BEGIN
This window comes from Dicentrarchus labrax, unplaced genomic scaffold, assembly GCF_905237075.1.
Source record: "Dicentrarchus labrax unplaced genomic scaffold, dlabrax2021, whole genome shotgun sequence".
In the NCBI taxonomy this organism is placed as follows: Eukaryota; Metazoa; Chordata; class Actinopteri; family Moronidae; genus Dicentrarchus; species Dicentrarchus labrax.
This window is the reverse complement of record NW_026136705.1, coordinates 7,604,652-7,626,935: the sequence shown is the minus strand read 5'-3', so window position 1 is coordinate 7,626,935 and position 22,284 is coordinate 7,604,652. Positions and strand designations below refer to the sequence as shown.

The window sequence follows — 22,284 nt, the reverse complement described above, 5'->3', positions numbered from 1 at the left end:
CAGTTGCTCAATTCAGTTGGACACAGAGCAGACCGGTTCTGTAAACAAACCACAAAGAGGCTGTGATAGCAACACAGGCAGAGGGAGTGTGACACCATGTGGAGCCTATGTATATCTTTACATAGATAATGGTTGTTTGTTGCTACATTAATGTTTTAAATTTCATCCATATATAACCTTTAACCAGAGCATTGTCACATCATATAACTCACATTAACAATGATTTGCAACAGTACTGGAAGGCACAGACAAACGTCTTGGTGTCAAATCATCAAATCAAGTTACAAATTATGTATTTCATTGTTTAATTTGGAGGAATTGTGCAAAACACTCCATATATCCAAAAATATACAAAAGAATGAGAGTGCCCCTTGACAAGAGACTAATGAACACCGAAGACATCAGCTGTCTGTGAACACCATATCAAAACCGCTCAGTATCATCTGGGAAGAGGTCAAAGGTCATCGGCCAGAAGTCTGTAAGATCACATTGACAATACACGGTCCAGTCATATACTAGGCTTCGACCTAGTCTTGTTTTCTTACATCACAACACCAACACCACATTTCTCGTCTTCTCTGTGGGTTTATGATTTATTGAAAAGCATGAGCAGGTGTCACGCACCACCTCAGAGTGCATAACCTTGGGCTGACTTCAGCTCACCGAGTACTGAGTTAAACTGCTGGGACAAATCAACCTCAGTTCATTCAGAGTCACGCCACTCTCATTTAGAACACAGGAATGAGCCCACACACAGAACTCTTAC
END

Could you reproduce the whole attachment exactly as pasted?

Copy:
This window comes from Dicentrarchus labrax, unplaced genomic scaffold, assembly GCF_905237075.1.
Source record: "Dicentrarchus labrax unplaced genomic scaffold, dlabrax2021, whole genome shotgun sequence".
In the NCBI taxonomy this organism is placed as follows: Eukaryota; Metazoa; Chordata; class Actinopteri; family Moronidae; genus Dicentrarchus; species Dicentrarchus labrax.
This window is the reverse complement of record NW_026136705.1, coordinates 7,604,652-7,626,935: the sequence shown is the minus strand read 5'-3', so window position 1 is coordinate 7,626,935 and position 22,284 is coordinate 7,604,652. Positions and strand designations below refer to the sequence as shown.

The window sequence follows — 22,284 nt, the reverse complement described above, 5'->3', positions numbered from 1 at the left end:
CAGTTGCTCAATTCAGTTGGACACAGAGCAGACCGGTTCTGTAAACAAACCACAAAGAGGCTGTGATAGCAACACAGGCAGAGGGAGTGTGACACCATGTGGAGCCTATGTATATCTTTACATAGATAATGGTTGTTTGTTGCTACATTAATGTTTTAAATTTCATCCATATATAACCTTTAACCAGAGCATTGTCACATCATATAACTCACATTAACAATGATTTGCAACAGTACTGGAAGGCACAGACAAACGTCTTGGTGTCAAATCATCAAATCAAGTTACAAATTATGTATTTCATTGTTTAATTTGGAGGAATTGTGCAAAACACTCCATATATCCAAAAATATACAAAAGAATGAGAGTGCCCCTTGACAAGAGACTAATGAACACCGAAGACATCAGCTGTCTGTGAACACCATATCAAAACCGCTCAGTATCATCTGGGAAGAGGTCAAAGGTCATCGGCCAGAAGTCTGTAAGATCACATTGACAATACACGGTCCAGTCATATACTAGGCTTCGACCTAGTCTTGTTTTCTTACATCACAACACCAACACCACATTTCTCGTCTTCTCTGTGGGTTTATGATTTATTGAAAAGCATGAGCAGGTGTCACGCACCACCTCAGAGTGCATAACCTTGGGCTGACTTCAGCTCACCGAGTACTGAGTTAAACTGCTGGGACAAATCAACCTCAGTTCATTCAGAGTCACGCCACTCTCATTTAGAACACAGGAATGAGCCCACACACAGAACTCTTAC